PW talks with Joanna Quinn


Quinn’s The Whale Bone Theater (Knopf, Oct.) An Englishwoman stages plays with her friends and family in the ribcage of a whale after WWI, then becomes a spy in France during WWII.

How did you come up with the idea of ​​a theater built from the ruins of a whale?

I read a non-fiction book called The Demolishers by Bella Bathurst, who said whales that wash up on English beaches rightfully belong to the monarch – it’s an ancient law. I liked this fact because it touches on the themes of law and tradition that I was interested in exploring in my novel, so I included a beached whale. But I didn’t think of making it a theater until I went to see Kate Bush in concert in 2014. She had a set that looked like a whale’s ribcage.

Did you deliberately decide to do comedy as a thematic line?

It evolved quite naturally thinking both of social expectations in the English class system – which relies on people playing certain roles – and of childhood imagination, which so often includes pretending to be other people.

Why do you think so many contemporary English writers revisit the Second World War?

For me, it’s history at hand – my parents were born at this time – so there is a personal interest. But I’m also fascinated by the social changes wrought by larger historical events, and World War II seems to be almost the turning point of the 20th century. So much changed between pre-war and post-war, and we still feel the ramifications of those changes.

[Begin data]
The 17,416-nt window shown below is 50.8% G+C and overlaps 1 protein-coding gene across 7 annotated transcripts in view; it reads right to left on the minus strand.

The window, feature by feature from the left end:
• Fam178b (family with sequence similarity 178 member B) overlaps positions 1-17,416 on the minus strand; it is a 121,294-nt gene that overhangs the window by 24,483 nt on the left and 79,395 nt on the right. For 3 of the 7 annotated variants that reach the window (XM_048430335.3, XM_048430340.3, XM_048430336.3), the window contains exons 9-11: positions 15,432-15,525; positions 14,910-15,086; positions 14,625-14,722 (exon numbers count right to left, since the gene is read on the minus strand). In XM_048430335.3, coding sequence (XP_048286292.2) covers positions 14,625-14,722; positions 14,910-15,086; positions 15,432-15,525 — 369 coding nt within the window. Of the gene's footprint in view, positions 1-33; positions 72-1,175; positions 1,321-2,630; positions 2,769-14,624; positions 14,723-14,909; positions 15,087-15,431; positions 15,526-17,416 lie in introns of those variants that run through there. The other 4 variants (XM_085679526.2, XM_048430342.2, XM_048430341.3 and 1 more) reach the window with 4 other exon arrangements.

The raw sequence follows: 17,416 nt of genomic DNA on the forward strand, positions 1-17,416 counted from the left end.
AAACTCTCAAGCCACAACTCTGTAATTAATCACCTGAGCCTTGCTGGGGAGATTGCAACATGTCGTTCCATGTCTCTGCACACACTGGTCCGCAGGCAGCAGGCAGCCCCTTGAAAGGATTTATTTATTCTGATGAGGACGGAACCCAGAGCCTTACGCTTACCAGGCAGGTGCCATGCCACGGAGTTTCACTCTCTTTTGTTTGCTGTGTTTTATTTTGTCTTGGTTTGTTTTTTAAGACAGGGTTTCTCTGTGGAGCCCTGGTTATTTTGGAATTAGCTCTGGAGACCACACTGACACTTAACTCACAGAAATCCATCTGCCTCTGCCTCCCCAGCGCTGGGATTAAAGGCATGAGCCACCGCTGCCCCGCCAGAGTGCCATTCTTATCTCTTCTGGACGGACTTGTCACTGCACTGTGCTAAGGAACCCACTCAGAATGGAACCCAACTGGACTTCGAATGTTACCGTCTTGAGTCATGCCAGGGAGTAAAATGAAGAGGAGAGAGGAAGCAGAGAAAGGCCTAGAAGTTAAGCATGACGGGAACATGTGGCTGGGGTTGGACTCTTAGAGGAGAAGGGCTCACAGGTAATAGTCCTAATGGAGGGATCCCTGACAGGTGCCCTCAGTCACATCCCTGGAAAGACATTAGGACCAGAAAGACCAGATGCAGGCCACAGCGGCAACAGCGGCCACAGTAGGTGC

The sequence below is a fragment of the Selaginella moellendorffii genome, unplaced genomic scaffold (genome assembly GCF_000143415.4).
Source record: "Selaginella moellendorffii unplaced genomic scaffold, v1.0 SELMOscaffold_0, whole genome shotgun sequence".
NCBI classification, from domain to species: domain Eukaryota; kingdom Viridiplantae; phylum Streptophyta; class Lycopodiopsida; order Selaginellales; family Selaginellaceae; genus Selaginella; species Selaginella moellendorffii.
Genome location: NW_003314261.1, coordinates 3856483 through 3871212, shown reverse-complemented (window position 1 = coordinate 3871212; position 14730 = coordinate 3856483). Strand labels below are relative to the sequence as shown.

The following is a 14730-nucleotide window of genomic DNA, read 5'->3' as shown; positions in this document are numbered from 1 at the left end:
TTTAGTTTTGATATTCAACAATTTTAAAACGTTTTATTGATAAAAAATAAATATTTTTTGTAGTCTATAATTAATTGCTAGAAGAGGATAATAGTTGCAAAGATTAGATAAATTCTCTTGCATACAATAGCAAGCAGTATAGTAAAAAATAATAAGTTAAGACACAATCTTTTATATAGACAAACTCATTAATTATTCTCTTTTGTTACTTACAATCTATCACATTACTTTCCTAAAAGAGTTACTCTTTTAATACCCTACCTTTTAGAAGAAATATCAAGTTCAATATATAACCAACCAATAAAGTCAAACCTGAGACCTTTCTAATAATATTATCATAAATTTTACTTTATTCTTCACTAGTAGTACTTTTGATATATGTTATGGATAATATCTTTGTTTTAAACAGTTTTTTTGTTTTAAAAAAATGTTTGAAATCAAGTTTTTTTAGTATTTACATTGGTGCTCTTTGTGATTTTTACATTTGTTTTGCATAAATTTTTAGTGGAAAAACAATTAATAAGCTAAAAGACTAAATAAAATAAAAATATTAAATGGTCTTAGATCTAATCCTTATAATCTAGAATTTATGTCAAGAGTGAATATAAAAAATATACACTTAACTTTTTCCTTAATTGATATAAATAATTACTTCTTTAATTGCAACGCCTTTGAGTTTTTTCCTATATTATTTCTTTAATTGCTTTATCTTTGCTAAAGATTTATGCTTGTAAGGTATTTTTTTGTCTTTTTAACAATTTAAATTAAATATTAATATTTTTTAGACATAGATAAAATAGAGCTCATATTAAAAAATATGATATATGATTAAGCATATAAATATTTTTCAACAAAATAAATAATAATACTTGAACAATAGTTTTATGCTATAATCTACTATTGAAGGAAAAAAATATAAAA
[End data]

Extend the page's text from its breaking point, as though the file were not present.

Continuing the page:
The Whale Bone Theater you took 10 years to write. How much has your outlook changed during this time?

When you start a book, it’s a perfect abstract marvel that exists in your mind as a sparkling citadel made of clouds. The writing journey is all about ditching that glorious apparition and building your own smaller, crazier replica from tiny handmade bricks. It’s humiliating, but in a good way. It’s a bit like running a marathon, you start dreaming of crossing the finish line in a burst of glory, and you end up praying to get there in one piece.

Why did you decide to go big with a multi-decade loaded narrative?

I think I naturally gravitated towards this style of book because I enjoy reading them myself and because featuring lots of characters and portraying different eras is so much fun. It was like playing for me.

A version of this article originally appeared in the 08/29/2022 issue of Weekly editors under the title: The Play’s the Thing


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